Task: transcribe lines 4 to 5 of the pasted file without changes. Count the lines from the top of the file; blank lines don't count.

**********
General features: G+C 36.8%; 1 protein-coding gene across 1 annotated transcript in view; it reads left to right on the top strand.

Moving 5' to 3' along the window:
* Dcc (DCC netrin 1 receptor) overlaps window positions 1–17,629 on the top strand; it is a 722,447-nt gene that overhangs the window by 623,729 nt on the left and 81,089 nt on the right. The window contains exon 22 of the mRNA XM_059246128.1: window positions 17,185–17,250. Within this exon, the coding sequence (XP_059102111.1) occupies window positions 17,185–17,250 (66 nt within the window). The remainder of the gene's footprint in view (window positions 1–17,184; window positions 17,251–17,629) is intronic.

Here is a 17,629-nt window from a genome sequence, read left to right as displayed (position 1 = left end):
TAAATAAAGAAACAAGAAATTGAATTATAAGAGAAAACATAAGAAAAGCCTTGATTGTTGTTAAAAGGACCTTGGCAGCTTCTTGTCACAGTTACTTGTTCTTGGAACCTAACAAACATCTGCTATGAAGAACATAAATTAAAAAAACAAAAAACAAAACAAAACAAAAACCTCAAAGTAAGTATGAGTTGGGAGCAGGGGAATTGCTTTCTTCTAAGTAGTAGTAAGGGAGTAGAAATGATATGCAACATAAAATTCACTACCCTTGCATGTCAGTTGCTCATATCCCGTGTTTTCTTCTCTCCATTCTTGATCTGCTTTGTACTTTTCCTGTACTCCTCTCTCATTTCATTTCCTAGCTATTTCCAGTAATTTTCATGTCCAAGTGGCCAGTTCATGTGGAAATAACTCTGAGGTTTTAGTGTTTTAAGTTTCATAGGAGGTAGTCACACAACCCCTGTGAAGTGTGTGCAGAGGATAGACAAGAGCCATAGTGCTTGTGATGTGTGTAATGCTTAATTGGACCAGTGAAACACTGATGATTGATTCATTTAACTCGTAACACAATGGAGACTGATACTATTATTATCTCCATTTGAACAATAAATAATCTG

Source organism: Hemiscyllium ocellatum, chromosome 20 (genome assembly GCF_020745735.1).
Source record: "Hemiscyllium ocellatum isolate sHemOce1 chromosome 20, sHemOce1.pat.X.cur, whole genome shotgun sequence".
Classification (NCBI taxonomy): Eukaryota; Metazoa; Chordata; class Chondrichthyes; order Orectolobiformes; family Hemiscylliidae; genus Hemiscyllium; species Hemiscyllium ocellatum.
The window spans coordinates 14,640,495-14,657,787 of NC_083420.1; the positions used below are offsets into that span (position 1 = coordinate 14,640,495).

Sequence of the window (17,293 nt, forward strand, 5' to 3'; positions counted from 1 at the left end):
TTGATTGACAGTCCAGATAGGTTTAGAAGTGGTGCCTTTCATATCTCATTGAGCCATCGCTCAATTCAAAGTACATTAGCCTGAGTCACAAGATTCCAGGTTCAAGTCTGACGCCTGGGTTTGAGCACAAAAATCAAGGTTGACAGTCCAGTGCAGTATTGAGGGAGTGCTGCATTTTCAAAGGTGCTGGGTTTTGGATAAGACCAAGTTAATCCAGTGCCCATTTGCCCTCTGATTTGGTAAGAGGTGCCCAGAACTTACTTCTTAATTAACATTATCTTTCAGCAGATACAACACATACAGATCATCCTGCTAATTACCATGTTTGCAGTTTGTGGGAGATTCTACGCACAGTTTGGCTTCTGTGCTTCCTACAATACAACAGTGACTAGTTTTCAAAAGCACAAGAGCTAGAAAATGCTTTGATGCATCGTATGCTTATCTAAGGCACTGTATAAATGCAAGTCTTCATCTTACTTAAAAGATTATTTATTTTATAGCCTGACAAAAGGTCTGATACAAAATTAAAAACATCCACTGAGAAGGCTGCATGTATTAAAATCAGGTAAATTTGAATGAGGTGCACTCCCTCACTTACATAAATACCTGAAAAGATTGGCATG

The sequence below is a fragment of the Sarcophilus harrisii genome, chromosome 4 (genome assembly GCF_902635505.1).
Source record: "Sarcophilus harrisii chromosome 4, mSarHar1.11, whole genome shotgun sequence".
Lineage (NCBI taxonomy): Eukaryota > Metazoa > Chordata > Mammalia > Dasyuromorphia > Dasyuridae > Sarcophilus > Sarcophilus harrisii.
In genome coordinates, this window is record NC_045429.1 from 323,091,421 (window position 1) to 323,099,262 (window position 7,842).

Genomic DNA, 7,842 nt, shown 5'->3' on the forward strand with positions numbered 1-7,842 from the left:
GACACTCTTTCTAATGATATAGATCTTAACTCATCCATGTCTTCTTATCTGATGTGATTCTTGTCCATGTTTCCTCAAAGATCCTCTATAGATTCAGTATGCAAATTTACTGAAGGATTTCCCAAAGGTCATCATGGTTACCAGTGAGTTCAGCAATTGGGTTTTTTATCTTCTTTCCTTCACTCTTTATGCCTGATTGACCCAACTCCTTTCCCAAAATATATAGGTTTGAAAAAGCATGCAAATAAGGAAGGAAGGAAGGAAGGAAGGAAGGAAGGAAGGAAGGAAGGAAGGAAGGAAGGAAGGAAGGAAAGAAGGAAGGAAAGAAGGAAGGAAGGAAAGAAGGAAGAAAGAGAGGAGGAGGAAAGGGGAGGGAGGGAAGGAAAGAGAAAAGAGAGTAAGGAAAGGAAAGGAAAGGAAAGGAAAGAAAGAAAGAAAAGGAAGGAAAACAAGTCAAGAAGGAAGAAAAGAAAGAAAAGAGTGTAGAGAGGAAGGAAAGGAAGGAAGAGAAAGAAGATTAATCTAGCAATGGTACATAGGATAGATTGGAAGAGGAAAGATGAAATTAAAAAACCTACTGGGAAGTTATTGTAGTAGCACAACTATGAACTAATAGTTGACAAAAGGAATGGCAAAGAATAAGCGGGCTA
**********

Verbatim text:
Here is a 17,629-nt window from a genome sequence, read left to right as displayed (position 1 = left end):
TAAATAAAGAAACAAGAAATTGAATTATAAGAGAAAACATAAGAAAAGCCTTGATTGTTGTTAAAAGGACCTTGGCAGCTTCTTGTCACAGTTACTTGTTCTTGGAACCTAACAAACATCTGCTATGAAGAACATAAATTAAAAAAACAAAAAACAAAACAAAACAAAAACCTCAAAGTAAGTATGAGTTGGGAGCAGGGGAATTGCTTTCTTCTAAGTAGTAGTAAGGGAGTAGAAATGATATGCAACATAAAATTCACTACCCTTGCATGTCAGTTGCTCATATCCCGTGTTTTCTTCTCTCCATTCTTGATCTGCTTTGTACTTTTCCTGTACTCCTCTCTCATTTCATTTCCTAGCTATTTCCAGTAATTTTCATGTCCAAGTGGCCAGTTCATGTGGAAATAACTCTGAGGTTTTAGTGTTTTAAGTTTCATAGGAGGTAGTCACACAACCCCTGTGAAGTGTGTGCAGAGGATAGACAAGAGCCATAGTGCTTGTGATGTGTGTAATGCTTAATTGGACCAGTGAAACACTGATGATTGATTCATTTAACTCGTAACACAATGGAGACTGATACTATTATTATCTCCATTTGAACAATAAATAATCTG